(Photo: David Fritz/The News Leader)
PORT-AU-PRINCE, Haiti Wearing a gold sash to celebrate her cum laude status, Shinay Dine Geffrard was one of 180 to graduate Robert E. Lee High School in Staunton on Saturday morning.
“I am so proud of her,” her mother, Helene St. Fleur said after Shinay walked the stage to collect her hard-earned diploma.
“I want her to find work and continue to go to school.”
Those are tough odds for any students in this day and time, but for Shinay, it will be tougher. Fortunately, as she already has proven, Shinay is no ordinary young woman.
I remember clearly the first day we met.
She and her brother, Albert, and the rest of her family had been in my prayers since Jan. 12, 2010. They were living in Port-au-Prince, attending school in preparation for joining their father and stepmother in Staunton, when the massive earthquake hit Haiti. I was an editor at The News Leader and had just published a five-part series about Shenandoah Valley residents who had ties to Haiti.
Shinay’s stepmother, Karen Baer, sent me an email the day after the earthquake. Her husband, Altesse, had not heard from Shinay or Albert or their mother. We knew the quake damage was heavy in their neighborhood, but no word.
Understandably, they were frantic. All their dreams for bringing the teenagers to Staunton seemed on hold. Altesse, especially, feared the worst. He didn’t eat. He didn’t sleep.
He wept, and he waited.
And then, after three days, the phone call. The house they were in had crumbled, but Shinay, Albert and their mother had survived.
One relative had a serious injury, but they were alive.
I remember it all — the overwhelming fear and the thundering giving of thanks.
I already had become enamored with Haiti — with its powerful history of enslaved people overcoming all the odds for freedom, its natural beauty and, even its challenges. Baer and Geffrard taught me more about this country they love. She had lived in Haiti for several years since 2000. She met Altesse there, and later they had married and had two boys. Their dream always had been to bring his older children to their home in Staunton.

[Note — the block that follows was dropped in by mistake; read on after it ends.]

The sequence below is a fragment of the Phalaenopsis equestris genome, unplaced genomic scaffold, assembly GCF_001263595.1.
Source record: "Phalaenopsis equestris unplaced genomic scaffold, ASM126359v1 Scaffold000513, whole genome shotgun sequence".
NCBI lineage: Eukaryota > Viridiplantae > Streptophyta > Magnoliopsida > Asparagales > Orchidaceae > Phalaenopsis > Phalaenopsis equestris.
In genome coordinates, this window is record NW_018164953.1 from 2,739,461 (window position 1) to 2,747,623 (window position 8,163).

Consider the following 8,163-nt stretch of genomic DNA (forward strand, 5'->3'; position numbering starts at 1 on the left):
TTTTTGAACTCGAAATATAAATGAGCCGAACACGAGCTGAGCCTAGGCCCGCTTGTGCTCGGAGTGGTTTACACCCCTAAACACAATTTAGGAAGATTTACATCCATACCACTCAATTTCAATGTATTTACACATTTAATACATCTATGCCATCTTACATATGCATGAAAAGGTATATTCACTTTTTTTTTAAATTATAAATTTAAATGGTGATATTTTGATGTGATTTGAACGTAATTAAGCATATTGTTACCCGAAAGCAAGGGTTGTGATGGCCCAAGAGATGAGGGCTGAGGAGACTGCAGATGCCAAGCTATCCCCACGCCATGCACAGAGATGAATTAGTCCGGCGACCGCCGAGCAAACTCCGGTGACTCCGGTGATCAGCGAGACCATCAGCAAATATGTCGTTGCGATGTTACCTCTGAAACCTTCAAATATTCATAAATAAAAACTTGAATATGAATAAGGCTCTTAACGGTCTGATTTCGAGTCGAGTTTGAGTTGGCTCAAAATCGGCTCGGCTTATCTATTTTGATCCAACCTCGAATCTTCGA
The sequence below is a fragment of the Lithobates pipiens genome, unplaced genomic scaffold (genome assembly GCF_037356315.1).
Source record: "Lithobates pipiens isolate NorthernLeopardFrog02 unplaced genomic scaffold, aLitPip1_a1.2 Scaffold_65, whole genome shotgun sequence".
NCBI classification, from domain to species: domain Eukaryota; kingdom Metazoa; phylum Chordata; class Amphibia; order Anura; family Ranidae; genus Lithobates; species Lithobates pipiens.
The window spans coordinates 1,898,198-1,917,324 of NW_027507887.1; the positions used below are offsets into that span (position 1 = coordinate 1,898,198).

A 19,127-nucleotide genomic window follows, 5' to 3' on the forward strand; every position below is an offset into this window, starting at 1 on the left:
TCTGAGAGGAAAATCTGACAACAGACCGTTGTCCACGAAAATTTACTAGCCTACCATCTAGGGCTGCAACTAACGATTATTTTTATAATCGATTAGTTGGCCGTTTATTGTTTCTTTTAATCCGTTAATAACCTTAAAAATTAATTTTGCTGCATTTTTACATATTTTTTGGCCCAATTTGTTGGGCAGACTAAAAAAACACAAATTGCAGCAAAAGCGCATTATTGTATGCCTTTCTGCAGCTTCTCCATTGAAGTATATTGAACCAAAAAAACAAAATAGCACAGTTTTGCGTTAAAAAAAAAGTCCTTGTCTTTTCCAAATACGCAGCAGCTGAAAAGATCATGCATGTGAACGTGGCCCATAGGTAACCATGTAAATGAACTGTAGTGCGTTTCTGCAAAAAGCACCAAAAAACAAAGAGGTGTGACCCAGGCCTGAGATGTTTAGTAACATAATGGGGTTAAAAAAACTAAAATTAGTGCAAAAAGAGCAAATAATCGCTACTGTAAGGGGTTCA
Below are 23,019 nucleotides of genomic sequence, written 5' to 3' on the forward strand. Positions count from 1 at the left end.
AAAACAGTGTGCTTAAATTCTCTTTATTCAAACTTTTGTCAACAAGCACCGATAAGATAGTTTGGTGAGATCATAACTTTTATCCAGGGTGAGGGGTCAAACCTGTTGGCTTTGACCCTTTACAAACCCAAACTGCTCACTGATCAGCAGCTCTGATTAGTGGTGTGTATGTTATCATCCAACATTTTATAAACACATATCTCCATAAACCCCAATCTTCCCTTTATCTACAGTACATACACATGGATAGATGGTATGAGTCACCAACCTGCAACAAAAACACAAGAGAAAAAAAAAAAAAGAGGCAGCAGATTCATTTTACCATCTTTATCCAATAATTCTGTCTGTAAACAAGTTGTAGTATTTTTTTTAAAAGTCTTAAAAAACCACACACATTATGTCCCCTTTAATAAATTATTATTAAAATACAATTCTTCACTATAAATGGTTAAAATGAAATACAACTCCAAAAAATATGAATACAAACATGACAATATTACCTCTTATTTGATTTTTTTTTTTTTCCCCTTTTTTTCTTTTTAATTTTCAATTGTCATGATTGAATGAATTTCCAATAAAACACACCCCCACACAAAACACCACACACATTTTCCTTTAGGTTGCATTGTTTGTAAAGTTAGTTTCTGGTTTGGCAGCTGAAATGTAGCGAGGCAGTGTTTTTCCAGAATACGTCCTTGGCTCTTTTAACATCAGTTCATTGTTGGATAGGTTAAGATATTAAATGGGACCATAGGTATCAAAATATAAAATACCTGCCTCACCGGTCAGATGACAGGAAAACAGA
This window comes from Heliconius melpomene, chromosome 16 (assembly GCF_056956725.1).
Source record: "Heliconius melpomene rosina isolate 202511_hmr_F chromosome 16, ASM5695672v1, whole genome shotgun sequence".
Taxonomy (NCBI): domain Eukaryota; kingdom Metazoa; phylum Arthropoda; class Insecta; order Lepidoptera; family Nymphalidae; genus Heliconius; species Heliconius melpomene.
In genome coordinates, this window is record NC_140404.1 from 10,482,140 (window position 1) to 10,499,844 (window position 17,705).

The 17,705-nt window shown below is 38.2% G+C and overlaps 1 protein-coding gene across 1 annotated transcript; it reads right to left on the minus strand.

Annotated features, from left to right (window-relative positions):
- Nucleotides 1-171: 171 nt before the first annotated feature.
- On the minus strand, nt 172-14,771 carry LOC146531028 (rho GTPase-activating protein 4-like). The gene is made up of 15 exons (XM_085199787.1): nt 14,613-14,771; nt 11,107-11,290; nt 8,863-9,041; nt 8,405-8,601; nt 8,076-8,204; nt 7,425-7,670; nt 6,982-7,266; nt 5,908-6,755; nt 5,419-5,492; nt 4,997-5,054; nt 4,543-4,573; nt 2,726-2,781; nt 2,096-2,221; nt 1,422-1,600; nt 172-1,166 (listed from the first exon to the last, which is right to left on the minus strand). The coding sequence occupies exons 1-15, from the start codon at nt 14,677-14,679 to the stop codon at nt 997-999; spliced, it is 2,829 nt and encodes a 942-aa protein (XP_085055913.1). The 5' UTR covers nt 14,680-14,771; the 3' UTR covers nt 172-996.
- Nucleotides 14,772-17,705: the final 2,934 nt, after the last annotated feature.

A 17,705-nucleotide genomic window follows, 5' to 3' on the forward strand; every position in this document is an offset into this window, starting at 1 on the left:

The odds, as always, were great, but they persevered. In February 2011, they arrived in the U.S. A family friend collected Shinay, Albert and Altesse at the airport and kept them at his house overnight. The next morning, Karen and I drove to Front Royal to bring them home.
On the way to the house, Karen drove by Robert E. Lee High School. “There’s where you will go to school,” she said. Their first semester at Lee, they both took English lessons, studied their new language along with their homework, and started as freshmen in the fall of 2011.
I would like to tell you that I contributed to Shinay’s accomplishment this morning, graduating with honors in her new country, but actually, it is the other way around. While she still was learning English, she was teaching me.
She taught me some Creole. She told me stories about what it is like to live in Haiti. And never one to hold back the truth, she shared some pragmatic advice. I once told her that as an animal lover, it was my dream to be a part of helping Haiti care for all its people, and then turn its attention to the dogs that run the streets of every city and village.
“You’re going to have live for a long time,” she said.
But most of all, Shinay taught me about what to do with a dream. Go make it happen.
I asked her what she’d like to do for a career, and she said she wants to be a doctor. A lot of people would look at the odds against and advise a less ambitious start. But I know Shinay. And I know odds don’t stand a chance with her.
This is a girl who kicks snow in sandals. This is a young woman who will achieve what she wants to achieve, not only what others believe is possible.
While Shinay was receiving her diploma, her mother, Helene St. Fleur, was in her home in Boi de Laurence in rural northeast Haiti. She has no regrets that her children live so far away. She makes that sacrifice so her children can have a better life than they could find in their home country. They speak often by phone.
“She wants to be a doctor,” her mother told me this morning in Creole. “God willing.”
Congratulations, Shinay and all your family who love and support you.
Not only on your well-earned diploma and gold sash, for being you.
Bondye beni ou, bon zanmi pa’m.
God bless you, my good friend.
Write Cindy Corell at firstname.lastname@example.org.